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Measures of systemic risk and financial fragility in Korea


This paper provides a quantitative metric for financial stability of Korean commercial banking system based on the Tsomocos (J Math Econ 39(5–6):619–655, 2003) model, for which we use market data as proxies for probabilities of default and equity valuation of the banking sector. We estimate the effect of the probability of default and the equity valuation of the banking sector on real output using a vector error correction model (VECM). In addition, we estimate the contributions of individual banks to systemic risk using CoVaR and MES (Marginal Expected Shortfall). CoVaR is estimated based on the methodology of Adrian and Brunnermeier (2010), and MES is estimated based on Shapley value methodology which has been introduced by Tarashev et al. (2010).

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  1. See Berg (1999), Čihák and Schaeck (2007), Dermirguc-Kunt and Detragiache (1998), Disyatat (2001), Kaminsky and Reinhart (1996), Logan (2000), Vallés and Weistroffer (2008), and Vila (2000).

  2. See BCBS (2011).

  3. See Drehmann and Tarashev (2011).

  4. See Tsomocos (2003); Tsomocos (2004).

  5. In the general version of the model, an increase in default and a decrease in profitability are, typically, associated with a reduction in agents’ welfare (see, Goodhart et al. 2006b).

  6. See Aspachs-Bracons et al. (2007, 2012).

  7. Data of Hana, KB, Shinhan and Woori beyond a specific point (Hana: ’05.12.12, KB: ’08.10.10, Shinhan: ’03.1.1, Woori: ’03.1.1) are stock prices of their holding companies. The data for 2012 Q1 are the average of those for 2012 January and February.

  8. For example, Seo and Lee (2010) argue that CDS spreads of Korea do not represent the unique credit risks of individual banks, as they tend to be highly dependent on macroeconomic and foreign exchange sector variables.

  9. See Segoviano (2009).

  10. Additional analysis will be necessary to discern which JPoD estimation, based either on both data sets or on only one of the data sets, represents the status of the Korea’s financial system more appropriately. Meanwhile, according to our estimation for the financial stability index, each using CDS spreads, bond spreads, or both sets of data, the results exhibit no significant difference.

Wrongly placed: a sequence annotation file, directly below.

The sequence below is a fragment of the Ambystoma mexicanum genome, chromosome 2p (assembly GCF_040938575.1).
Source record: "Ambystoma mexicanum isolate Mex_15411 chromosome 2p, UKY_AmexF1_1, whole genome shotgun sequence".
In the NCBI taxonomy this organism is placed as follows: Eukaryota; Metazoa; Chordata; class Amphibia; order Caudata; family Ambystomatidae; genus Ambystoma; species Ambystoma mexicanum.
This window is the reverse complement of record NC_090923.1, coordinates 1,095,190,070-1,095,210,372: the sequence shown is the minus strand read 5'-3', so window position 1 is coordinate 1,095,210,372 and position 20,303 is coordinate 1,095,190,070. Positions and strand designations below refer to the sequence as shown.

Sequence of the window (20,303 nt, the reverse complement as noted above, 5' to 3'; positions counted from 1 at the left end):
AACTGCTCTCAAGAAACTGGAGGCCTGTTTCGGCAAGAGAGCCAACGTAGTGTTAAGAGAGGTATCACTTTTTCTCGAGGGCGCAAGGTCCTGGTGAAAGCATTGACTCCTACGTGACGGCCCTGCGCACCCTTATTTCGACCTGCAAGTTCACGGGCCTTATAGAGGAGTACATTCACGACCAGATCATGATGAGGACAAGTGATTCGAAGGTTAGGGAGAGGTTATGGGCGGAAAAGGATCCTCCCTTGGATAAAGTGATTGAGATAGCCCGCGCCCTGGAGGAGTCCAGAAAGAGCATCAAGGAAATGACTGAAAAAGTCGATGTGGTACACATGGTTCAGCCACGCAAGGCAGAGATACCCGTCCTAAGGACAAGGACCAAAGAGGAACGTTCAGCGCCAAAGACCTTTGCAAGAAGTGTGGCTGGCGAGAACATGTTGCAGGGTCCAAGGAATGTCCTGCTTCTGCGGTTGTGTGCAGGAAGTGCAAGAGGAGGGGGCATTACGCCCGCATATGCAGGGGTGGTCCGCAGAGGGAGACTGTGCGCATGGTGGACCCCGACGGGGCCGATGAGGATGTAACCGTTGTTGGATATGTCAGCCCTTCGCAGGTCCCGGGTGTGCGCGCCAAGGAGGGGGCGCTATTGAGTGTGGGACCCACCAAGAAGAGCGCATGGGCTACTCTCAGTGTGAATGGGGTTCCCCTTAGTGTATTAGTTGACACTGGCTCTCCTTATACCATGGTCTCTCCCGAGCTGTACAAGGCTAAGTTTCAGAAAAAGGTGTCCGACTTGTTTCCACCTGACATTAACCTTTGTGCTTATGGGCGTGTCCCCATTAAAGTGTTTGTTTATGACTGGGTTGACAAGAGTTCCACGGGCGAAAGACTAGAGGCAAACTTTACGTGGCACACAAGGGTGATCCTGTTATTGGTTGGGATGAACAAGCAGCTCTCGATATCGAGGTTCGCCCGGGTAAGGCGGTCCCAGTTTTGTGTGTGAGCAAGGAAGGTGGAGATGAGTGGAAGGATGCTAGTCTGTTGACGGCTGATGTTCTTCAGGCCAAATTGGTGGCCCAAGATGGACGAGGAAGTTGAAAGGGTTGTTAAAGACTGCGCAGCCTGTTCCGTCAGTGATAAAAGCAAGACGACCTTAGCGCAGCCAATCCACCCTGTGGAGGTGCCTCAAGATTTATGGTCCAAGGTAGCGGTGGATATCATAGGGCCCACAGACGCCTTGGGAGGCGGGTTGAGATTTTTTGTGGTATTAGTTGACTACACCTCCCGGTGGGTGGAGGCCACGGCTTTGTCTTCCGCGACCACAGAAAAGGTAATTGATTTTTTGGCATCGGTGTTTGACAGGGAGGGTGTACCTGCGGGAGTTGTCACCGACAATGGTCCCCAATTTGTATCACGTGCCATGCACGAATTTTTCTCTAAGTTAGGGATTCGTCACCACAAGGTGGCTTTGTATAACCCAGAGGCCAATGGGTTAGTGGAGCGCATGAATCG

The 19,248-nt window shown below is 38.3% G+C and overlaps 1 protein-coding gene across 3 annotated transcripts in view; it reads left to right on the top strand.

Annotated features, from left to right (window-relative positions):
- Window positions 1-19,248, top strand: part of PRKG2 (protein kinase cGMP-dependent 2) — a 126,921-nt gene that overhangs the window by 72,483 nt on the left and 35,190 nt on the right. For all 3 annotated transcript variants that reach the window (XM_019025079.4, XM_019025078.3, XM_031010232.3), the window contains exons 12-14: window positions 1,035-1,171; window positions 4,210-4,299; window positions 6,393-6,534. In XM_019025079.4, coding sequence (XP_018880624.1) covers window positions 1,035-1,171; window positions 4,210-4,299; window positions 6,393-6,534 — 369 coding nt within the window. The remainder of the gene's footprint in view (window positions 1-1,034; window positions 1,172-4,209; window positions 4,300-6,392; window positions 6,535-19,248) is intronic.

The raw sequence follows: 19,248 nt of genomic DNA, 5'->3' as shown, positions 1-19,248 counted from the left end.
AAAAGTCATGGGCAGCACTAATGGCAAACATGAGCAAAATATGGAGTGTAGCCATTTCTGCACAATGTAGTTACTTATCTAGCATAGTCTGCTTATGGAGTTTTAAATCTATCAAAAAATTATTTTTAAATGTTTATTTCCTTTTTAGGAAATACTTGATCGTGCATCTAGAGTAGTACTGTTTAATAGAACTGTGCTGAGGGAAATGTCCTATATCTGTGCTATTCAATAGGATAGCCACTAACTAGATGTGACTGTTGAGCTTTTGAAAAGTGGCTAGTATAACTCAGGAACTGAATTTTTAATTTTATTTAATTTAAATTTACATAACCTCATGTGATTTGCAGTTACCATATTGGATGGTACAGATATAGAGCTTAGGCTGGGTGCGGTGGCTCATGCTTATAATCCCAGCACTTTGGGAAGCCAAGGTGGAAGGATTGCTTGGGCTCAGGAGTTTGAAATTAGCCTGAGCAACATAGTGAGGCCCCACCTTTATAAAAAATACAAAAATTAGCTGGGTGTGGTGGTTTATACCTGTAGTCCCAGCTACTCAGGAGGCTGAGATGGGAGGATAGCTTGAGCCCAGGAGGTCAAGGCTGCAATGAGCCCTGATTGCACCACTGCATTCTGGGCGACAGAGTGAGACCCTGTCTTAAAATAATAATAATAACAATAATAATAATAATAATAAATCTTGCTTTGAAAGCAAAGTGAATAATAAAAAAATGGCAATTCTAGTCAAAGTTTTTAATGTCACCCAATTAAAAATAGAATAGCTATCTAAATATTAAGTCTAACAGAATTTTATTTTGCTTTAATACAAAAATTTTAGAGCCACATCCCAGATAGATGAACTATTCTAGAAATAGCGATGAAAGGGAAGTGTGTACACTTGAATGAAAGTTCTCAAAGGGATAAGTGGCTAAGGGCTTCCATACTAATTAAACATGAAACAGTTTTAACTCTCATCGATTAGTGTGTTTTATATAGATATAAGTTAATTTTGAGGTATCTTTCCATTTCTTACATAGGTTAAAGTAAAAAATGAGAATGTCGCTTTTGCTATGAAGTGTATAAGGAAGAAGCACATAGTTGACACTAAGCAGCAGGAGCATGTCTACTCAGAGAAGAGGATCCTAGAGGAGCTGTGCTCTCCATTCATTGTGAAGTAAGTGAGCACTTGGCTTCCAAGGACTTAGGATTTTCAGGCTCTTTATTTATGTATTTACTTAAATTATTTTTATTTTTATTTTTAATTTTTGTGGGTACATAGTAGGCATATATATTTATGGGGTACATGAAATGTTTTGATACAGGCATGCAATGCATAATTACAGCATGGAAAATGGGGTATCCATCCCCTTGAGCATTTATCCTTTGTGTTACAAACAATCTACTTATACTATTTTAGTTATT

11. The monthly average of JPoD is not stationary, and I(1). These monthly data {ipi, eq, jpod} are also cointegrated.

  12. As real interest rate and inflation are representative macroeconomic variables that may have significant effects on GDP, they are frequently used in small macroeconomic VAR models. So we tried to add these variables to our baseline model to check robustness.

  13. The real TB03 is not stationary, and I(1). All the data sets for robustness check based on both quarterly and monthly are also cointegrated.

  14. The relative weights are similar to the results of Aspachs-Bracons et al. (2012) that analyses ten countries, including Belgium, France, Germany, Italy, Japan, Netherlands, Spain, Switzerland, UK and US.

  15. Co-developed by Adrian and Brunnermeier (2008, 2009) and Adrian and Brunnermeier (2010).

  16. CoVaR means the extent to which banks’ returns move together. \(\Delta \)CoVaR, however, implies a single institution’s contribution to the entire systemic risk in the case where \(j\) = system, i.e., when the return of the portfolio of all financial institutions is at its VaR level according to Adrian and Brunnermeier (2010). They argue that the measure \(\Delta \text{ CoVaR}^{i}\) quantiles how much an institution adds to overall systemic risk. The measure should capture externalities that arise because an institution is “too big to fail”, or “too interconnected to fail”, or takes on positions or relies on funding that can lead to crowded trades. For more details, please refer to the pp. 9–10, Adrian and Brunnermeier (2010).

  17. However, BCBS agreed that more review is needed to use \(\Delta \)CoVaR for the purpose of regulation.